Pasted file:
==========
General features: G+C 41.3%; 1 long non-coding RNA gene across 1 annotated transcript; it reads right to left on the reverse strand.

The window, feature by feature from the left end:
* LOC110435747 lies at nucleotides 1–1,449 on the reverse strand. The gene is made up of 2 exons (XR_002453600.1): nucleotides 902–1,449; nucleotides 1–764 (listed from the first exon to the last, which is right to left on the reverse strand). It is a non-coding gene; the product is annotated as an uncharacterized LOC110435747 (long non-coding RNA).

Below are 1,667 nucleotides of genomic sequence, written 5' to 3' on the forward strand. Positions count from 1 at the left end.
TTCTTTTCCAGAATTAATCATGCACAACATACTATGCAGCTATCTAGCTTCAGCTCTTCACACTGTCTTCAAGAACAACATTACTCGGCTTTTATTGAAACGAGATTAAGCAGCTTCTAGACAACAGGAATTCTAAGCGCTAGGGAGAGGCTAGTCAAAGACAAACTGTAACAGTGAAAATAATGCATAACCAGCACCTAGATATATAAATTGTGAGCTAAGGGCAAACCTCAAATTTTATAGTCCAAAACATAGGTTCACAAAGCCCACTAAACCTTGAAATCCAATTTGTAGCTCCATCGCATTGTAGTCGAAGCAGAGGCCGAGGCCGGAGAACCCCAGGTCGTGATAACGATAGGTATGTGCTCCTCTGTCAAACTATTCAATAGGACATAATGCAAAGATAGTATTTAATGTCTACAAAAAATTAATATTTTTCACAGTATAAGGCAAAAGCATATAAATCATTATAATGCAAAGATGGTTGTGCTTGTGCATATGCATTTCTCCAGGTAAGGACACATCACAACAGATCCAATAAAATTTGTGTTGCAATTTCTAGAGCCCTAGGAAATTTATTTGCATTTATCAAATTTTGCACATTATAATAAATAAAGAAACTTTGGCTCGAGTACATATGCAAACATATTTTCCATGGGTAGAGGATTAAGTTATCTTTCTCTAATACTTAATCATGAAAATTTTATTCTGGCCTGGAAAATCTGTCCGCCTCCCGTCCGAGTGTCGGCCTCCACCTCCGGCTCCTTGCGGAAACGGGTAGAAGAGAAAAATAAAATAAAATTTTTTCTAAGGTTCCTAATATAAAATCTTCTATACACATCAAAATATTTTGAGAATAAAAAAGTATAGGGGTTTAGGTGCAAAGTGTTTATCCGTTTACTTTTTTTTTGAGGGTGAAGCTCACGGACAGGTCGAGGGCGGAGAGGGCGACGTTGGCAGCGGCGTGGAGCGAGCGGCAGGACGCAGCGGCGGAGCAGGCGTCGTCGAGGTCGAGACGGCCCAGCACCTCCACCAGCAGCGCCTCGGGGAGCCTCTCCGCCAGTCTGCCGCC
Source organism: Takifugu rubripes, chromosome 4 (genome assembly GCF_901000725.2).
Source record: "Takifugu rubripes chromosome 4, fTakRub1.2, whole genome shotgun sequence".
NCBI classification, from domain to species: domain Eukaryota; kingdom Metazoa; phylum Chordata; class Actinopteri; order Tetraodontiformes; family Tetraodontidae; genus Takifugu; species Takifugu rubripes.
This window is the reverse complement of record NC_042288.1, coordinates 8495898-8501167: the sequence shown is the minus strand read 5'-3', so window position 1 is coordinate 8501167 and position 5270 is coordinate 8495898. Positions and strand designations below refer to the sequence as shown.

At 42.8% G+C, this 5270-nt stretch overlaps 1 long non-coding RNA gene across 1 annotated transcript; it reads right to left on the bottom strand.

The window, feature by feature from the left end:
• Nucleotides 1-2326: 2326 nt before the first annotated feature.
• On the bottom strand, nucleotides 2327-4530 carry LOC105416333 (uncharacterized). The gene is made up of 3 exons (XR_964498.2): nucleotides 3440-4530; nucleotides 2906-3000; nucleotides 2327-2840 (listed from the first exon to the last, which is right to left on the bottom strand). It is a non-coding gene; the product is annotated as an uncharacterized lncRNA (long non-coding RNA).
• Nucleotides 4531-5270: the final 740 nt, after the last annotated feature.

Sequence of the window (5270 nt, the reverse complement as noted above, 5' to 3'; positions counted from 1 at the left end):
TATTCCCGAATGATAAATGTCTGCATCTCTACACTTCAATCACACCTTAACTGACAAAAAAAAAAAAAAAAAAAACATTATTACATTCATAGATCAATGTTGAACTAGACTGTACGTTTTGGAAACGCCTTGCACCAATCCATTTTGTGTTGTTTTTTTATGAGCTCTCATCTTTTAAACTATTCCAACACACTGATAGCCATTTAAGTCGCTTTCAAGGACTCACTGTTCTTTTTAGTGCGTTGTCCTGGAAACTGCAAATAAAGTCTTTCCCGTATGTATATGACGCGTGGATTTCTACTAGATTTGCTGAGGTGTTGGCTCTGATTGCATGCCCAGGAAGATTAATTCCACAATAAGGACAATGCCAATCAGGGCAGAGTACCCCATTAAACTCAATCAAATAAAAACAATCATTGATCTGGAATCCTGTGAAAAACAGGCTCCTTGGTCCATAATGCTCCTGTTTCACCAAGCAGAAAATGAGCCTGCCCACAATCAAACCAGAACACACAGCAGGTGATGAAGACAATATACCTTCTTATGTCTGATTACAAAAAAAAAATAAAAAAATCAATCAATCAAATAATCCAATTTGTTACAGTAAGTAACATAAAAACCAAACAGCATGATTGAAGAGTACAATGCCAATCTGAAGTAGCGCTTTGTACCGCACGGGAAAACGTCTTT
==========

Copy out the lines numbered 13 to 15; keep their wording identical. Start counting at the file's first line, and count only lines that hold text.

• On the bottom strand, nucleotides 2327-4530 carry LOC105416333 (uncharacterized). The gene is made up of 3 exons (XR_964498.2): nucleotides 3440-4530; nucleotides 2906-3000; nucleotides 2327-2840 (listed from the first exon to the last, which is right to left on the bottom strand). It is a non-coding gene; the product is annotated as an uncharacterized lncRNA (long non-coding RNA).
• Nucleotides 4531-5270: the final 740 nt, after the last annotated feature.

Sequence of the window (5270 nt, the reverse complement as noted above, 5' to 3'; positions counted from 1 at the left end):